My next step was to consider how dealerships make money. Yes, they sell cars, but the service they offer is also a major profit center. The trick for dealers is to get consumers to have their car repairs and tune-ups done at the dealership rather than with a local mechanic. Perhaps Sirius XM can be of assistance, and in doing so be better off themselves.
Consider this. All cars sold have a maintenance schedule broken down into minor items and major items. The 10,000 mile check-up might involve new oil and a tire rotation, while the 60,000 mile check-up might be changing of belts, brakes, and a full tune-up. What if a major service at a dealership came with three free months of Sirius XM? Think about it. The radio already exists in the car. The consumer probably would like satellite radio, but they are used to what they currently listen to. What if a second exposure to Sirius XM would convert some of these consumers? For those that already subscribe the three free months would be a welcomed bonus, and the likelihood of keeping these existing subscribers longer is even better. In addition you would make these subscribers more churn-proof than they already are.
The dealerships get the benefit of offering up an incentive for people to service their cars there, and Sirius XM gets the benefit of either getting a second chance with a consumer or making an existing consumer feel like they got a little bonus.
Taking it a step further, let's throw a bone to the manufacturers. Every once in a while we here about recalls happening (actually it is quite often). What if a satellite radio equipped car being brought in for a recall issue were to give the consumer a free trial to Sirius XM for 1, 2, or three months (depending on the length of time the recall takes to fix)? The consumer gets their frustrations eased, the OEM saves some face, and the consumer gets a bonus that they otherwise might not have had. The key is getting satellite radio more exposure, and by extension more subscribers.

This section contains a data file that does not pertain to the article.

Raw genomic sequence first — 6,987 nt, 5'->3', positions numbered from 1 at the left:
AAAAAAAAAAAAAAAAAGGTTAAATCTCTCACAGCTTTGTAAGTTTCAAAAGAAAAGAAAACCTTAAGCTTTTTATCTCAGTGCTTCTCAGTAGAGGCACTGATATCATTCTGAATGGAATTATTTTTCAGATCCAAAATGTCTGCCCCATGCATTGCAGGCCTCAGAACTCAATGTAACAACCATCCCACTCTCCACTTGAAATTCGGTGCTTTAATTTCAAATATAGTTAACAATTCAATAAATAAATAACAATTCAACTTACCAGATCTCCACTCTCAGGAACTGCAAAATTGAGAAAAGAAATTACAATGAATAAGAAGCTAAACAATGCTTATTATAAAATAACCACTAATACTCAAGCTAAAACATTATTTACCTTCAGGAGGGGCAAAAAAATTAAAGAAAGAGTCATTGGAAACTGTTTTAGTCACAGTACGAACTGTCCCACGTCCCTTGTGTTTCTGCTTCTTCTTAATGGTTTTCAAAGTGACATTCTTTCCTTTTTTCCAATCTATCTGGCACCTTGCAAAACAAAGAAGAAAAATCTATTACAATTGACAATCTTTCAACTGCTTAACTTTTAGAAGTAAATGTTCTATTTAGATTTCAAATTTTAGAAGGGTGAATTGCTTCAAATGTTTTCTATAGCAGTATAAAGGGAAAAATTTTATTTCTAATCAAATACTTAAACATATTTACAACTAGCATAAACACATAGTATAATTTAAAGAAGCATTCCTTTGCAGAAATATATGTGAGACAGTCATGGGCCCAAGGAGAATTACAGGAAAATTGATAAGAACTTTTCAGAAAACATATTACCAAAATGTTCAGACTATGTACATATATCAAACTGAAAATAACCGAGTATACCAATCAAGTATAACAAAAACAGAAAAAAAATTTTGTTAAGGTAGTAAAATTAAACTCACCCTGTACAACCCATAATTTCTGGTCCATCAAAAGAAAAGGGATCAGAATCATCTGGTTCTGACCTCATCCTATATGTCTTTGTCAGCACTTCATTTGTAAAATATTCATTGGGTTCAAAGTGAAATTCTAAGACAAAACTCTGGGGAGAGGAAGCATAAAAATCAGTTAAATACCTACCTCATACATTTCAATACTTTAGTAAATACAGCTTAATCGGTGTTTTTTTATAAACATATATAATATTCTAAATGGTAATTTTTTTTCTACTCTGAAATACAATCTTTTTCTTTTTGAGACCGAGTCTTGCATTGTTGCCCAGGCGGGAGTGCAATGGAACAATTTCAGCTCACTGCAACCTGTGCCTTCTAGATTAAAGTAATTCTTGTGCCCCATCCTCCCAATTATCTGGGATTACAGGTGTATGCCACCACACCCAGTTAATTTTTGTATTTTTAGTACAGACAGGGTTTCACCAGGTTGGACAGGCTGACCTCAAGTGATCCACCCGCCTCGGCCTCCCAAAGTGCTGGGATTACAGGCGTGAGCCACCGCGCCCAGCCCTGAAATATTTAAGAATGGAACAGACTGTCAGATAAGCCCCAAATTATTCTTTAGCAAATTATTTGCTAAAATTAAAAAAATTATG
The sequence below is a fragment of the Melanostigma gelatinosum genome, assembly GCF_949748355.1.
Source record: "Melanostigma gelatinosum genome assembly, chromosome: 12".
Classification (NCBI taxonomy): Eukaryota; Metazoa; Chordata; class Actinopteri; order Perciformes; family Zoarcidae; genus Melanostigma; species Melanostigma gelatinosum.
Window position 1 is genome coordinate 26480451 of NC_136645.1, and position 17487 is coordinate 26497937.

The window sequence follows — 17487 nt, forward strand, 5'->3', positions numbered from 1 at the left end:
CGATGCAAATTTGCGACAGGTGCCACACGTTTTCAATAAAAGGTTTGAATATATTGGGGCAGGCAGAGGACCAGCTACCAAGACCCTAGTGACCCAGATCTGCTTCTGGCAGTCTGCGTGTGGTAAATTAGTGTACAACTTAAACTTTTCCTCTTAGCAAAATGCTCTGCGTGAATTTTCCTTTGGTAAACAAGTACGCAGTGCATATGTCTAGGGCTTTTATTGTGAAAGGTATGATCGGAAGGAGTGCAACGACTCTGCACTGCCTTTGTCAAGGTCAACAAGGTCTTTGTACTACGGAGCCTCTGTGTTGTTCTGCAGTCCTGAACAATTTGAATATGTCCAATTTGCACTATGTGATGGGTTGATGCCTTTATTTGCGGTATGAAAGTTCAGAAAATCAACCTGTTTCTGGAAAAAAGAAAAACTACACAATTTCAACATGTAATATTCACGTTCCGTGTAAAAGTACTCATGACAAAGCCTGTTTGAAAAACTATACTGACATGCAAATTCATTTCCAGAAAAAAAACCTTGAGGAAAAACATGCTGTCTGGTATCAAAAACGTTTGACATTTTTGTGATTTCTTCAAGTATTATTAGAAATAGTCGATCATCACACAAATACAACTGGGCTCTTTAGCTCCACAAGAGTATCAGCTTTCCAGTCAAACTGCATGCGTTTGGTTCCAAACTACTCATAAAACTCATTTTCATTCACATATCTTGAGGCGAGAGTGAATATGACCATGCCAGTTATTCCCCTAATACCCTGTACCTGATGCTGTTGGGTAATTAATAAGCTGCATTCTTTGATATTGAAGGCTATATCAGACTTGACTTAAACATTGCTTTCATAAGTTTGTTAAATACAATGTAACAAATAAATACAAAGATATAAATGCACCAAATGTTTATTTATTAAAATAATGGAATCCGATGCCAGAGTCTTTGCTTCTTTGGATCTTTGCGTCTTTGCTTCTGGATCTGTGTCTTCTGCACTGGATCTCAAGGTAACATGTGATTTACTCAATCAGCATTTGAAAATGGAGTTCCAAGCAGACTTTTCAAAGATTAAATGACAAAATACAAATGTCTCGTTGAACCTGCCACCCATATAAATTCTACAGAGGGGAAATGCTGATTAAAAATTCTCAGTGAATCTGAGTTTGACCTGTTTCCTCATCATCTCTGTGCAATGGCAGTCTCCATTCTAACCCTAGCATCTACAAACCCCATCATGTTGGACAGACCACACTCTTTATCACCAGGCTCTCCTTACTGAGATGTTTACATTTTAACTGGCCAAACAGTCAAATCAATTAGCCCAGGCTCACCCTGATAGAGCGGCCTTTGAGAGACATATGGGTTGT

I am not trying to tell Sirius XM what to do. They run a pretty smooth ship. However, sometimes you need to get outside the box to better understand the overall landscape.
In my month without satellite radio I listened to terrestrial, Pandora (NYSE:P), Slacker, MOG, Spotify and my iTunes. All of these services have some compelling offerings that are attention getters. One key element I learned is that a combination of these services was much more preferable over exclusively listening to one service. That could become a major issue and a threat to satellite radio as smartphone integration and wireless connectivity into cars becomes more common. An advantage that I see with Sirius XM listeners is that they tend to be pretty exclusive to the company for their audio entertainment.
From an investor's perspective there are some valuable lessons here. First and foremost is that Sirius XM is not the solution for everyone, and there are compelling alternatives. The second is that the company has a difficult time getting consumers exposed to the service so that they can fall in love with it. It is great that Sirius XM is making money off of the current way they do business, but there is some extreme potential out there that, if the company explores it, could take Sirius XM to the next level.
The moral to the story is that being great is sometimes not enough to get people to even try your service. Sometimes you have to find a way to make consumers become compelled to try. Secondly, there are many services out there that can and do satisfy the desires of a consumer.
Disclosure: I am long SIRI.